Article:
Ministers should fold their Sleeves beyond the Elbow
The much anticipated cabinet reshuffle made by President Yoweri Museveni last Saturday appears to have come too late, too little in the estimation of many Ugandans who had believed that a massive shake up was necessary to kick out evident inertia in what had been christened Kisanja hakuna mchezo. Clearly, the public is demanding that more blood flows especially on corruption related issues which they believe this reshuffle hasn’t decisively dealt with, but merely people going through the revolving door.
Nevertheless, since appointing cabinet is the prerogative of the president, Ugandans shall make do with his line up and hope those who made it are able to see the urgency to fold their sleeves beyond the elbow in order to deliver on the NRM mandate 2016-2021, and not merely relapse into pettiness, and self-aggrandizement. Also, we all cannot fit into cabinet, but are expected to reinforce other branches of government from where we are.
While some skeptics think that President Museveni is being held hostage by various interests, it is necessary to understand that politics is only the art of the possible. Therefore, modest as these changes appear, they are commensurate with the times because Uganda needs continuous healing to maintain strategic balance of forces, dynamism, internal stability, progress and predictability.
While it is difficult to pin-point reasons for each of the changes, there is at least one qualified caveat, for Minister Janat Mukwaya who had written requesting the president to let her retire after long service which was granted. For the others especially dropped or redeployed, analysts believe that reasons are varied including addressing administrative malaise of absenteeism, incompetence, insubordination and suspected corruption.
A lot of time, and resources have been lost in endless prevarication in policy debates that sometimes leave ministers looking unsure of which direction to take and creating public anguish. The energy sector is one area where government had pinned so much hope that once oil begin oozing out, Uganda would have been sorted but alas there has been evident feet dragging.
President Museveni had in 2016 assured Ugandans that government would work jointly with investors and funders to review the investments modules in the hydro-power subsector to bring electricity cost down to approximately six US cents especially for industrial consumer end users thereby making it sustainable and affordable.
It is necessary to explain that today’s cabinet continues to reflect the historical and strategic posture of NRM as a national liberation organization whose mission is socio-economic transformation. As such, the cabinet must reflect trans and multi-generational tendencies comprising mixtures from the extreme pole, those above 80 years like Kirunda Kivejinja, a political veteran from the pre-independence student movement, and immediate post-independence radical political youth-wingers whose stubbornness refuse to diminish to-date. Then we have Moses Ali, an army veteran from the mid-1960s who horned his metal under Idi Amin, fled the UNLA in 1979 before making peace with NRM in 1986 which he continues to serve diligently.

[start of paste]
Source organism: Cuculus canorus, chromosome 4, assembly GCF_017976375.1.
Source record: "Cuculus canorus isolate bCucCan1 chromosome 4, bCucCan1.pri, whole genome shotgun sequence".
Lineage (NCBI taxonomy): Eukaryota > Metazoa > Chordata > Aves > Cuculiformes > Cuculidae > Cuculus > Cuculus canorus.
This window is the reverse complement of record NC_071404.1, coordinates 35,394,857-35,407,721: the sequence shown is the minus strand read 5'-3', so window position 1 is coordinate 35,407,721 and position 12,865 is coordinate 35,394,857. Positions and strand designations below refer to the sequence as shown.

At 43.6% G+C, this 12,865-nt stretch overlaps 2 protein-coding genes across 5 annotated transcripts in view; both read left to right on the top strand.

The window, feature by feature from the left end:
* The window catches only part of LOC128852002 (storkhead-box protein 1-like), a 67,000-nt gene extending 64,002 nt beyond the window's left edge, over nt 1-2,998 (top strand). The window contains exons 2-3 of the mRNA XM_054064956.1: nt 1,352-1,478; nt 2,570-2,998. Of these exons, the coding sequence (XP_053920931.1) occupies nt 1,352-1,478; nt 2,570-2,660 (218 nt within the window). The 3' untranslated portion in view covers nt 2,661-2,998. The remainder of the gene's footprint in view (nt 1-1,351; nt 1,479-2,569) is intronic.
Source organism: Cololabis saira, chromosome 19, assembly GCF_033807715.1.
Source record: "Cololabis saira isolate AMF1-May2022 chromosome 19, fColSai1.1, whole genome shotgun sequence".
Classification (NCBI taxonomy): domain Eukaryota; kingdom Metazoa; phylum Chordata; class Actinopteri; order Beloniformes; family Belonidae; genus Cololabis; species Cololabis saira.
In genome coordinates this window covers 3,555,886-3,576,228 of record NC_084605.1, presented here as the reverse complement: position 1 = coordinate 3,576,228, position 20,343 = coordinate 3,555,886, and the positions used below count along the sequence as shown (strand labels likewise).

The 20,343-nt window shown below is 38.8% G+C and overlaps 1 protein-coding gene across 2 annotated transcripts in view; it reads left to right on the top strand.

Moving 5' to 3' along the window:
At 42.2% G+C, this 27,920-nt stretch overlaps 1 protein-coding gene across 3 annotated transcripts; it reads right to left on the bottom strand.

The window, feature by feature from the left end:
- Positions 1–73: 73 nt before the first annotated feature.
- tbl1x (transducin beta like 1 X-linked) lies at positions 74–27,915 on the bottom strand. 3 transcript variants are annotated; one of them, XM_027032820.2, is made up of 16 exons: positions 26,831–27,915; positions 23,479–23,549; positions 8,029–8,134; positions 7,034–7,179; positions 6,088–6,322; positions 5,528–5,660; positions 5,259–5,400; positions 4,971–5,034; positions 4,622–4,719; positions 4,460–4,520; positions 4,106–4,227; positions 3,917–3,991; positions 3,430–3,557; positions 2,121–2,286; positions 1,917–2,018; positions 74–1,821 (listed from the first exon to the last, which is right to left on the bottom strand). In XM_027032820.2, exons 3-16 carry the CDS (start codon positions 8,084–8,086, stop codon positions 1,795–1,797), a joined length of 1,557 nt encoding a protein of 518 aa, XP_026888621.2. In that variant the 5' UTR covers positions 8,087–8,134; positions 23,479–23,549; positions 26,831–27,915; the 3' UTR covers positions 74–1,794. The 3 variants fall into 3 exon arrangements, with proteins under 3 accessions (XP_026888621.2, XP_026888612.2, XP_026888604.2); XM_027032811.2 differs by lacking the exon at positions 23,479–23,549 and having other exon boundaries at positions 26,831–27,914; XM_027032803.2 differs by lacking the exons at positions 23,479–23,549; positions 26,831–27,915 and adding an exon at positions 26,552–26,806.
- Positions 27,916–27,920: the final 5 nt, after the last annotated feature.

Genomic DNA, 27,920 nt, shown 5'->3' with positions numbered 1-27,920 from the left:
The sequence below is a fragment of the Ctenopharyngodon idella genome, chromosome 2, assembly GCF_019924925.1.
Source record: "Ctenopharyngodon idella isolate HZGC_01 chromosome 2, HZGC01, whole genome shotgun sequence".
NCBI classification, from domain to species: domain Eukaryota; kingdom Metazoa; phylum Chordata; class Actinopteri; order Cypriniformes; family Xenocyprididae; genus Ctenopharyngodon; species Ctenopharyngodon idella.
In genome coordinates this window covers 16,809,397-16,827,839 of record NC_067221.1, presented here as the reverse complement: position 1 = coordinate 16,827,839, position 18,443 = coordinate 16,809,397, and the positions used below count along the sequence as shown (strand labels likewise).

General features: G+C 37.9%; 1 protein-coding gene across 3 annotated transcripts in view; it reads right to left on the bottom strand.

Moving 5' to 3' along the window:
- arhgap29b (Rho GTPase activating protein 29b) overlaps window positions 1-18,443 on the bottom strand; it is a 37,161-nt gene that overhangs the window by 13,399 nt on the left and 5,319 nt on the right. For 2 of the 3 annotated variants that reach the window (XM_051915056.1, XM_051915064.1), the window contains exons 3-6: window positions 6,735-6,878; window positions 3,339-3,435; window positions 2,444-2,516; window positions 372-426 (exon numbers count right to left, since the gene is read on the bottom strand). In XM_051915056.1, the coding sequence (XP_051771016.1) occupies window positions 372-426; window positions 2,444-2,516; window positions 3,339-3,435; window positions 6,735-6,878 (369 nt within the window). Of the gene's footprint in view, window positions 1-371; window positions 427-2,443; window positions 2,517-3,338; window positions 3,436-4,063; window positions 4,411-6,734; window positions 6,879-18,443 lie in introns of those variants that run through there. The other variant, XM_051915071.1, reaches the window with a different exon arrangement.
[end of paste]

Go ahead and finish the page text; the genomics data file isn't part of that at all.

Many would have perhaps wished that mainly on account of age and longevity, Vice President Edward Sekandi, Matia Kasaija, Ephraim Kamuntu, Ruhakana Rugunda, Janet Museveni, Kahinda Otafire, Hilary Onek, and Peter Lokeris were shown the exist. However, these are part of glue to Uganda’s internal political stability linking the old and median generation.
Then, on the other extreme pole are youngsters mostly born just before the advent of the NRM and even some, its own babies like Evelyne Anite, and Ronald Kibuule busking alongside David Bahati, Frank Tumwebaze, Florence Nakiwala, Chris Baryomunsi, Peter Ogwang and Hamson Obua among others. These should truly absolve the NRM from the often false accusations of not grooming capable young leaders. With the line-up of Beti Kamya, Betty Amongi Ongom, Christopher Kibanzanga, Nakiwala, Agnes Akiror, and now Beatrice Anywar, Museveni, appears to be living up to his vow to raid from the main opposition political parties FDC, UPC and DP to build a broad-based government within a multiparty dispensation.
Thirty-three years of continuous NRM administration under president Museveni has been a strong sign of solid support and good will from a broad section of Ugandans countrywide. And as the old adage goes, to whom much is given, much is also expected, and therefore NRM leaders have no reasonable excuse to fail to deliver both politically and technically.
With only one year left to end its current term, NRM is behind schedule in the implementation of a number of key targets it set out in the 2016 election manifesto. Among these is delivery of the much hyped middle income status by 2020 in which a majority of Ugandans were expected to have transited into earning a minimum of 1030 US dollars per year (324,000 monthly). Also getting behind schedule is the funding negotiations and construction of the Standard Gauge Railway whose timeline now appears stuck inside a long pipeline.
All said however, it is evident that President Museveni has appeased MPs, consolidated gains in Teso, Lango, Acholi, and Rwenzori sub-regions, kept NRM strongholds intact, and left the flamboyant opposition grieving in an unenviable political dilemma.